Empowering students to succeed in challenging times
by K. Sata Sathasivan, Ph.D., Co-founder and Chief Academic Officer, on Apr 11, 2022 10:52:27 AM
Four tips for helping students adjust to the rigor of in-person learning
Reposted with permission from OpenStax.
Pandemic times were hard for students, most of whom were learning online from home without personal instruction from professors, labs for practical experience, or meaningful peer interactions. Many students missed out on critical skills and concepts that are inherently difficult to teach via online platforms like Zoom. Students were initially eager to get back to in-person learning; however, both teachers and students are now reporting an overall sense of fatigue.
When examining the effects of the COVID-19 pandemic on students, the Department of Education reported significant inequities in education based on income, gender, ethnicity, and learning disabilities. Students with disabilities faced increased hardship in getting a quality education, and overall student enrollment decreased. Exams that were held online lacked the same rigor as in-person exams. There were no group studies or personal tutoring. Most importantly, students' mental health declined, as shown below, and financial insecurities increased.
Now that we are back in the classroom, we must be understanding of our students’ learning needs and provide a support system to help them whenever they are struggling. Here are four tips to help students adjust to the rigor of in-person learning, reducing fatigue for both students and teachers.
1. Help students develop and stay in a routine
Although many students became accustomed to learning from home, there is a high correlation between those that attend class and those that can pass. Giving students an extra push to attend their classes in person can have a huge impact on their ability to learn. One way to do this is by using the IP tracking option and/or a join code in Squarecap to ensure students are physically attending. Students who choose to log in from home do not receive credit for the questions they attempt to answer, which often results in near 100% attendance once students learn a routine. Teachers who use this often start class by asking questions about the assigned readings, which helps students understand the gaps in their knowledge. It has been shown that this type of metacognition increases student motivation because students feel more in control of their own learning.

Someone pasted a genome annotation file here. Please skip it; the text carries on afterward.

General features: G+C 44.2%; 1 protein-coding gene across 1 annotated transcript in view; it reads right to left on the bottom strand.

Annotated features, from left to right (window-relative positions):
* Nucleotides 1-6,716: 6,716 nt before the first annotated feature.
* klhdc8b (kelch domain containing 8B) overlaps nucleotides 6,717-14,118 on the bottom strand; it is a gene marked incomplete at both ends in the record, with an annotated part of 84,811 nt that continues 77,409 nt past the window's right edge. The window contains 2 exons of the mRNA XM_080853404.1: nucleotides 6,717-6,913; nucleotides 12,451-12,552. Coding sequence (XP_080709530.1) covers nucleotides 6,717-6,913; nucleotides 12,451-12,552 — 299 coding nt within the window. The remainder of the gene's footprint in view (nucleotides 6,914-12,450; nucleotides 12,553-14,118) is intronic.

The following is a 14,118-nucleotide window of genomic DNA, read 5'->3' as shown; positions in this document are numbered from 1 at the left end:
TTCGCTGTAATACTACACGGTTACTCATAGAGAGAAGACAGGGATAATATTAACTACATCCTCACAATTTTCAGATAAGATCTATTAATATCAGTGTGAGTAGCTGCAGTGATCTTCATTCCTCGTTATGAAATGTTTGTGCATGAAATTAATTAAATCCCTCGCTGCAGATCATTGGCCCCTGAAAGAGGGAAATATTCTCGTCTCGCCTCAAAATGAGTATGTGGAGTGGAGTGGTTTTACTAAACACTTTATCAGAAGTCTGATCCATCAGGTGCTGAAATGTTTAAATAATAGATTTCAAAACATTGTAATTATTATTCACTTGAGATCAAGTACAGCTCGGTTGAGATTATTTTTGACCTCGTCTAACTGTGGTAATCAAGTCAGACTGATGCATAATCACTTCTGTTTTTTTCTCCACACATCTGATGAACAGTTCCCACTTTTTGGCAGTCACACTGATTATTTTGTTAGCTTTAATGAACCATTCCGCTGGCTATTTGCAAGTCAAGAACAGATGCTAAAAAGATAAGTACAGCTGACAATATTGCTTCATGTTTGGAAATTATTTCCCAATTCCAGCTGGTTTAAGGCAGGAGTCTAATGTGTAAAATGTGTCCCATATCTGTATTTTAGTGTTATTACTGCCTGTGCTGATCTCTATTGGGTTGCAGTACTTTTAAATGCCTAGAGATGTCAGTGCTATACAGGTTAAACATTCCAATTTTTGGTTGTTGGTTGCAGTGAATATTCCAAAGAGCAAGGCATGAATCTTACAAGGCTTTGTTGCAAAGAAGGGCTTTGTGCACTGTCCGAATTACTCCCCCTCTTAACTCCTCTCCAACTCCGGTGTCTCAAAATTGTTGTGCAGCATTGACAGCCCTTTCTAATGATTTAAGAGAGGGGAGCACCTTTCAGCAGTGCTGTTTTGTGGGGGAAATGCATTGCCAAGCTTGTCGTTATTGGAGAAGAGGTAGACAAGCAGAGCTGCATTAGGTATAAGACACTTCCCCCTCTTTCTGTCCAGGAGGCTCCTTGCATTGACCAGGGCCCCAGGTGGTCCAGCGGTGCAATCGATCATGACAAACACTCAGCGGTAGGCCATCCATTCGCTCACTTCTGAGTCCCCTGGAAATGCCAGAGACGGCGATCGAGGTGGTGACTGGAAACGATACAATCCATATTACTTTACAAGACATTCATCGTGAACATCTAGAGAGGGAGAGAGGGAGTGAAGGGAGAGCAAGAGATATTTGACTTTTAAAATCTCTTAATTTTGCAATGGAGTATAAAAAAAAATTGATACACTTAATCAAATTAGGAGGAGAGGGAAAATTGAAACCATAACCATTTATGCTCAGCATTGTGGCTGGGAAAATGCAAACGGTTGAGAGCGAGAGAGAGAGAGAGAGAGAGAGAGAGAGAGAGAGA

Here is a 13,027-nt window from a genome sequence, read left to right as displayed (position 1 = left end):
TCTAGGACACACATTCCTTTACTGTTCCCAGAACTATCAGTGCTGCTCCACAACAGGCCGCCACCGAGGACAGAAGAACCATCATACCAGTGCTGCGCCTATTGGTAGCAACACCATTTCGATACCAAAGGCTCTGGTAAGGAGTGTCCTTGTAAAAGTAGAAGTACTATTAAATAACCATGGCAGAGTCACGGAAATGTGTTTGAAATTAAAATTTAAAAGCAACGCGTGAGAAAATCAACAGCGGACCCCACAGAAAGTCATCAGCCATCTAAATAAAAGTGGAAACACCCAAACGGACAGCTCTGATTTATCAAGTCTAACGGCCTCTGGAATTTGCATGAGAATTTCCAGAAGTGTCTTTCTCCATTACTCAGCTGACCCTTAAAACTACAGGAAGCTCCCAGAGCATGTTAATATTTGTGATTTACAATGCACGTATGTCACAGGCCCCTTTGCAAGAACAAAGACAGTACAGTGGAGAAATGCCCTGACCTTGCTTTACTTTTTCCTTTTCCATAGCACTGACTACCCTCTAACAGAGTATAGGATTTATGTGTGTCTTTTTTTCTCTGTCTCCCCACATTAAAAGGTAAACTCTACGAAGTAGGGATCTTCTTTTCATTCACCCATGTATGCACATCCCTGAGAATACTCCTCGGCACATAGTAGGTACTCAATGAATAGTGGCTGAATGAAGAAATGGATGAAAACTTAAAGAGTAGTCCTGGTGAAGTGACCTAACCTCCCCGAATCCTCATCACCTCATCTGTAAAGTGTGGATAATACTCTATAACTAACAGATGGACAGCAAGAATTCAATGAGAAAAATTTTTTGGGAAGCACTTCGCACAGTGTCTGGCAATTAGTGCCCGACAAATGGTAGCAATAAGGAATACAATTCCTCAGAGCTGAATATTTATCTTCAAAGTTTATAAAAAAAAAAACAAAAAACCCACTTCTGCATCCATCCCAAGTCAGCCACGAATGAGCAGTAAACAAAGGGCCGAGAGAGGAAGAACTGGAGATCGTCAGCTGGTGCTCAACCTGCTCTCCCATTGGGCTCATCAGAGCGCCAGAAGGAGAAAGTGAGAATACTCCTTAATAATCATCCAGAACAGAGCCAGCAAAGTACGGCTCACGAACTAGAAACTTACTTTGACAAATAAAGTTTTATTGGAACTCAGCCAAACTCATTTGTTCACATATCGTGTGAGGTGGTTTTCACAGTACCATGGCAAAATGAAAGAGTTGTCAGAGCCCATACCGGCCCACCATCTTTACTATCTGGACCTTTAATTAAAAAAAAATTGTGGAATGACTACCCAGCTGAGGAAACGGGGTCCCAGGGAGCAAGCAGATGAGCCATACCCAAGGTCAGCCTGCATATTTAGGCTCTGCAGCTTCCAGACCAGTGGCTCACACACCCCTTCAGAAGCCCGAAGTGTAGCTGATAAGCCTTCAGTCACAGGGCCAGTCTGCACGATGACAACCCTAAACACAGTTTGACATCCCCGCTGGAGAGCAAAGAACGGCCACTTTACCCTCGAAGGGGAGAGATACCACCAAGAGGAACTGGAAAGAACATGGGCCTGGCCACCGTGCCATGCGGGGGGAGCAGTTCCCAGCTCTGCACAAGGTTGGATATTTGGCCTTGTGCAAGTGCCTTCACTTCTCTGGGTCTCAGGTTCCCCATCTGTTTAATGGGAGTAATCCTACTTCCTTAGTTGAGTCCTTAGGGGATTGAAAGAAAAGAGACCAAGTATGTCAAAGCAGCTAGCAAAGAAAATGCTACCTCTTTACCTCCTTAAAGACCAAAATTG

2. Provide opportunities for struggling students to seek help
While there are always a few students in each class that consistently raise their hands to ask questions, the reality is that many students do not feel comfortable voicing their concerns in a room full of their peers. This can especially be true when a student is from a historically marginalized background, is new to the language, or has a history of learning disabilities. During the pandemic, many students actually became very comfortable with their ability to communicate with their teachers and peers using a screen, and that isn’t something that needs to disappear entirely.